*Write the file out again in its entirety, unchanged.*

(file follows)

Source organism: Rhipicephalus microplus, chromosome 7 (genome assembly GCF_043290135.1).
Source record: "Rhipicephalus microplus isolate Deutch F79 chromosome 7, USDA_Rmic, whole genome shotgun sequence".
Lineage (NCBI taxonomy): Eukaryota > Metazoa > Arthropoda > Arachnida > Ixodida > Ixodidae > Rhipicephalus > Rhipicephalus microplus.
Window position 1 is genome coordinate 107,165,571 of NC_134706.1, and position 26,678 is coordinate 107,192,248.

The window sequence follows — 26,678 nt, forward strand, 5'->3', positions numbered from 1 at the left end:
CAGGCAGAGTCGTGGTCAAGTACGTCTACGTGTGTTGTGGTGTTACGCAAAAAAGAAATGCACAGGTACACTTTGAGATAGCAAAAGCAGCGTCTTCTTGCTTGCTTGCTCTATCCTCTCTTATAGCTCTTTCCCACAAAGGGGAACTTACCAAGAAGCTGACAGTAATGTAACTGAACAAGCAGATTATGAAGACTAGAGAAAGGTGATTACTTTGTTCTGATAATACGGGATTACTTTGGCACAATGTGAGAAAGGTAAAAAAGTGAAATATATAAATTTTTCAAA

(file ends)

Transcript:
Source organism: Rhipicephalus microplus, chromosome 7 (genome assembly GCF_043290135.1).
Source record: "Rhipicephalus microplus isolate Deutch F79 chromosome 7, USDA_Rmic, whole genome shotgun sequence".
Lineage (NCBI taxonomy): Eukaryota > Metazoa > Arthropoda > Arachnida > Ixodida > Ixodidae > Rhipicephalus > Rhipicephalus microplus.
Window position 1 is genome coordinate 107,165,571 of NC_134706.1, and position 26,678 is coordinate 107,192,248.

The window sequence follows — 26,678 nt, forward strand, 5'->3', positions numbered from 1 at the left end:
CAGGCAGAGTCGTGGTCAAGTACGTCTACGTGTGTTGTGGTGTTACGCAAAAAAGAAATGCACAGGTACACTTTGAGATAGCAAAAGCAGCGTCTTCTTGCTTGCTTGCTCTATCCTCTCTTATAGCTCTTTCCCACAAAGGGGAACTTACCAAGAAGCTGACAGTAATGTAACTGAACAAGCAGATTATGAAGACTAGAGAAAGGTGATTACTTTGTTCTGATAATACGGGATTACTTTGGCACAATGTGAGAAAGGTAAAAAAGTGAAATATATAAATTTTTCAAA